Report: Veterans Crisis Line 'remarkably successful' at handling increase in calls at start of pandemic
By NIKKI WENTLING | STARS AND STRIPES Published: October 28, 2020
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WASHINGTON — The coronavirus pandemic prompted an increase in calls to the national crisis hotline for veterans, but not enough to overwhelm call centers, an independent watchdog agency reported Wednesday.
Calls to the Veterans Crisis Line hit a high point in March as the coronavirus pandemic altered everyday life in the U.S. Despite the increase in calls and a shift to teleworking, responders met all their performance standards, including the answering of all calls within three rings, according to the Department of Veterans Affairs Office of Inspector General.
In a report issued Wednesday, the OIG described the hotline’s response to the pandemic as “remarkably successful.”
“The OIG was impressed with [Veterans Crisis Line] leaders’ and employees’ efforts to … ensure that the [hotline] met its mission to provide immediate access to crisis intervention services during the COVID-19 pandemic,” the watchdog office wrote.
The onset of the pandemic led many Americans to experience social isolation, fear, anxiety, unemployment and financial strain. Some mental health experts and veterans’ advocates worried about the effects among military members and veterans, who already experience disproportionate rates of suicide. They speculated that the Veterans Crisis Line could see a surge in call volume.
While the Veterans Crisis Line did see an uptick in March, the demand slowed to pre-pandemic levels by the end of May.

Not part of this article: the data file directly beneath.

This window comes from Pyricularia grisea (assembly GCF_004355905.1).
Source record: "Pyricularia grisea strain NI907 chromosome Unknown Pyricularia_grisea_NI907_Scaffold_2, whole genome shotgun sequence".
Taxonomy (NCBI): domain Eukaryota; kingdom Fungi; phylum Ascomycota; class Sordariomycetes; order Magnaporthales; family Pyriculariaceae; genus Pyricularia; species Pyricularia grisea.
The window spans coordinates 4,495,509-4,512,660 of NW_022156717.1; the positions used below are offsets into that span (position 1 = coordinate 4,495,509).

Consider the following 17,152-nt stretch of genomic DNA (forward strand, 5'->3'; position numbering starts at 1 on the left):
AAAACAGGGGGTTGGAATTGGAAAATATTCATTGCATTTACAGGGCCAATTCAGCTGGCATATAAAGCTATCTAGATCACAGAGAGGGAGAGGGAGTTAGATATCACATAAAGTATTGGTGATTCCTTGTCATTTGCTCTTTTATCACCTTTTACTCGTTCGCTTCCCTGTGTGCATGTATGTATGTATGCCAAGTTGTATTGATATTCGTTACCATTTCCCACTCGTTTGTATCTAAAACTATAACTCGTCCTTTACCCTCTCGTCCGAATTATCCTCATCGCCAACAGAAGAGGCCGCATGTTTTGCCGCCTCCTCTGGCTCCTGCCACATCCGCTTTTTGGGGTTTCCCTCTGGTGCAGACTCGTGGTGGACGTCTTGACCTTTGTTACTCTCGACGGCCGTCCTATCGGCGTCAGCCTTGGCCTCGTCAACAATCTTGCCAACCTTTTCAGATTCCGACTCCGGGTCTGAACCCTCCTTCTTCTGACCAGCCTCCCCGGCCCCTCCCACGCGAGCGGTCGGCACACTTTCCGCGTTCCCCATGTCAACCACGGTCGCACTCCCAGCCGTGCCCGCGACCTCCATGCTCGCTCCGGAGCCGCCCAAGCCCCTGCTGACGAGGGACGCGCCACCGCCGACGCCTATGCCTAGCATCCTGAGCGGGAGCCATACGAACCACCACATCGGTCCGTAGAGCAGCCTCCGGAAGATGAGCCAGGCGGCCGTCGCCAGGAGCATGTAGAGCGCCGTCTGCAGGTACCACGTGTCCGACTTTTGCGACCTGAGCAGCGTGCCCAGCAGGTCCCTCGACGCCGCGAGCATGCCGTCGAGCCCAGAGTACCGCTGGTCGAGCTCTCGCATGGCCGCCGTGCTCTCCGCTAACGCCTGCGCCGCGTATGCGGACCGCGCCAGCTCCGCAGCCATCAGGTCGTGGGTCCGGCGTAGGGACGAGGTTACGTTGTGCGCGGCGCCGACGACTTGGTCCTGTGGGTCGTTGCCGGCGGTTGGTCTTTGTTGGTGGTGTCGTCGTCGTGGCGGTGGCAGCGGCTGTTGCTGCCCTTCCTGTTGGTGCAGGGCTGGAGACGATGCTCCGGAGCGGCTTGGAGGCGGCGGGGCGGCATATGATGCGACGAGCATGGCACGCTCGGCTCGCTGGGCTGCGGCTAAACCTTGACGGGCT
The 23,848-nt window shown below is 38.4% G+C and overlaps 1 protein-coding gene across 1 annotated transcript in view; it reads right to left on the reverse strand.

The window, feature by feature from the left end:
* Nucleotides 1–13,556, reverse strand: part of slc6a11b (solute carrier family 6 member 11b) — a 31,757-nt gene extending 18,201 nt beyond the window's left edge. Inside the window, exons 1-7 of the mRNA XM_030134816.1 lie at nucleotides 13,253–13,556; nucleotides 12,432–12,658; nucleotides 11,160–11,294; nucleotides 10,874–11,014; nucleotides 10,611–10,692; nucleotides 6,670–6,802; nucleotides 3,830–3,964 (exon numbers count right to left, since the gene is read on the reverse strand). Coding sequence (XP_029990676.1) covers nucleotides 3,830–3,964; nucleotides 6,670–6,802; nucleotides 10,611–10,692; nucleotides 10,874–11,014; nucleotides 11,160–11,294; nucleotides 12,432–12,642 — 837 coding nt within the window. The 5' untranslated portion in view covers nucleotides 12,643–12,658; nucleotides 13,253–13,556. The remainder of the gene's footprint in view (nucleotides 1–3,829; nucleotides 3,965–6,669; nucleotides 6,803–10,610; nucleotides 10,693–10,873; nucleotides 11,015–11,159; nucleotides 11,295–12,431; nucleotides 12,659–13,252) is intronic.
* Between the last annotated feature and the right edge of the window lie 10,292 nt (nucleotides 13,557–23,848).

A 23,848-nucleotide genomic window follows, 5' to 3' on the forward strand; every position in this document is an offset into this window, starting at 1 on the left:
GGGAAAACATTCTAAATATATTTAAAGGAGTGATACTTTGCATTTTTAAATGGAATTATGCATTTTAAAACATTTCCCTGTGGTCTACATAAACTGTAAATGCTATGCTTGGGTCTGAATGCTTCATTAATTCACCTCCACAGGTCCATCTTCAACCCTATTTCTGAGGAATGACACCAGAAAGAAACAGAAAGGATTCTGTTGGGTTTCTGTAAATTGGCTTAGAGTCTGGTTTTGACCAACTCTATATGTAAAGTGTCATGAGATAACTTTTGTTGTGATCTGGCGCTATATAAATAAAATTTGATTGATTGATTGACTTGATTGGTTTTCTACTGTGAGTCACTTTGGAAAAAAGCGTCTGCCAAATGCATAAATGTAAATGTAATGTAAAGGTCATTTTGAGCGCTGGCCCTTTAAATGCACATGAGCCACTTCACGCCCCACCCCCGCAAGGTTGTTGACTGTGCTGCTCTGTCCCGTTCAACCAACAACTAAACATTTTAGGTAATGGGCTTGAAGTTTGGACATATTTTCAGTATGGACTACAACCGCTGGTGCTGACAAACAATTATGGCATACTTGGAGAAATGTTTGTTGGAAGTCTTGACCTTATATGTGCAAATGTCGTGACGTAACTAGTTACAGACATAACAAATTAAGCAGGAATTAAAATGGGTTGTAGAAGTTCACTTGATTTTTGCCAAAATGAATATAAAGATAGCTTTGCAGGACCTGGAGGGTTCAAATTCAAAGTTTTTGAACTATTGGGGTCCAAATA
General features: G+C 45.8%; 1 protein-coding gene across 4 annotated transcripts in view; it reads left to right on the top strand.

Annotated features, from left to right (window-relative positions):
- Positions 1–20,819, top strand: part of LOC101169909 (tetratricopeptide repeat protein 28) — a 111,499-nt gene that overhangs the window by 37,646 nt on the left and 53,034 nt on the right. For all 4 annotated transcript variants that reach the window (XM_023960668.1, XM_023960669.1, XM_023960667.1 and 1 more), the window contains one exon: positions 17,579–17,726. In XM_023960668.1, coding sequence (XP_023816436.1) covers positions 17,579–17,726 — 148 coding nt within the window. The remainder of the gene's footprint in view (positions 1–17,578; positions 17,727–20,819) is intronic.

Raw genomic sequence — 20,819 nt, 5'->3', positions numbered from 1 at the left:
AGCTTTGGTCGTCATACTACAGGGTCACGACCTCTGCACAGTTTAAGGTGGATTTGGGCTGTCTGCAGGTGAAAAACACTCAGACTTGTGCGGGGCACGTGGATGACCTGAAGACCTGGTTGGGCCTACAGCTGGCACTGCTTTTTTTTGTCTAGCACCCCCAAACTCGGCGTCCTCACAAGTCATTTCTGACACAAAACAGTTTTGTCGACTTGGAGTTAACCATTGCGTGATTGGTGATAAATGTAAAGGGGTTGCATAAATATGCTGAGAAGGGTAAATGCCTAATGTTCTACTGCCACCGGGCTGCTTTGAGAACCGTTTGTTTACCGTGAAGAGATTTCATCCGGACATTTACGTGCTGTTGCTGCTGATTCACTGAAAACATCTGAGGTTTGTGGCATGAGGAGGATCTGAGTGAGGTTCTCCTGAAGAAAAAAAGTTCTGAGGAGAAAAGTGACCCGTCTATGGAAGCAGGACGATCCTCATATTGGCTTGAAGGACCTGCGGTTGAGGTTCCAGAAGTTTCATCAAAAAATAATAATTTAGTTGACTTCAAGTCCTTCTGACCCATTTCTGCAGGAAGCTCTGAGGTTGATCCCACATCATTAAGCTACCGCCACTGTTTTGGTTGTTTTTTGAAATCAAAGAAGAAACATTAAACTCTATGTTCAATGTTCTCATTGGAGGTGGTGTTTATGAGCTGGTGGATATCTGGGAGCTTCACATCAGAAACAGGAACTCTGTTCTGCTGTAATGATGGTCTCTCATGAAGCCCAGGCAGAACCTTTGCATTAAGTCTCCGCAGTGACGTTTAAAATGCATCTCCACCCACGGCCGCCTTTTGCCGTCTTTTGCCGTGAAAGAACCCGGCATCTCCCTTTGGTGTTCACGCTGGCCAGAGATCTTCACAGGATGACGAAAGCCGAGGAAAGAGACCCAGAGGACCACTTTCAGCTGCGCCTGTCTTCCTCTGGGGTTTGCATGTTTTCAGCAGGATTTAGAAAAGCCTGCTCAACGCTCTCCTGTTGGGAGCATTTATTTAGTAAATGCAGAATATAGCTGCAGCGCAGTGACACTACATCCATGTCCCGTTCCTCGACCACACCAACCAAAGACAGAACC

In March, when calls were at their highest, responders handled 56,386 calls, up about 11% from the previous month. The crisis line also handled 6,923 online chats, up about 11% from February, and 3,024 texts — an increase of about 7%.
The crisis line received 53,753 calls in May — down about 5% from March. Online chats decreased by about 3.5% and texts were down about 3% from March to May.
While the call volume was at its highest, the crisis line was shifting hundreds of workers to telework. The call centers — in New York, Georgia and Kansas — were deemed unsafe because staff worked close to each other in shared cubicles.
On March 21, the VA called for a rapid shift to telework. The department acquired 300 computers, 600 monitors and 300 iPhones for call center responders. By the end of April, 738 employees were working from home.
According to the OIG, the call centers continued to meet performance targets during the transition. Since responders started teleworking, morale has improved and calls are being answered more quickly than before the pandemic, the report says.
Before the pandemic hit, calls to the crisis line were typically answered within nine seconds. During the transition, that slowed to about 10 to 12 seconds. In May, once responders were working from home, calls were answered in about 8.5 seconds, the OIG reported.
Though the crisis line met performance standards, employees reported increased stress in their personal lives. Some were feeling overwhelmed. The VA provided emotional support services to responders at call centers, including relaxation areas and team support, which aren’t available while working from home. The loss of those resources has affected employee wellness, the OIG reported.
While the Veterans Crisis Line returned to pre-pandemic call levels by the end of May, it remains unclear exactly how the pandemic has affected veterans’ mental health.
Experts continue to speculate the ongoing pandemic is worsening mental health problems across the country. Earlier this month, Gen. James C. McConville, the Army’s chief of staff, said the pandemic was taking a toll on the mental health of soldiers and could be a factor in this year’s increase in suicides in the service.
The VA is encouraging veterans in crisis, or their families, to contact the Veterans Crisis Line. Dial 1-800-273-8255, and then press 1, or text the crisis line at 838255. An option to chat online is available at veteranscrisisline.net.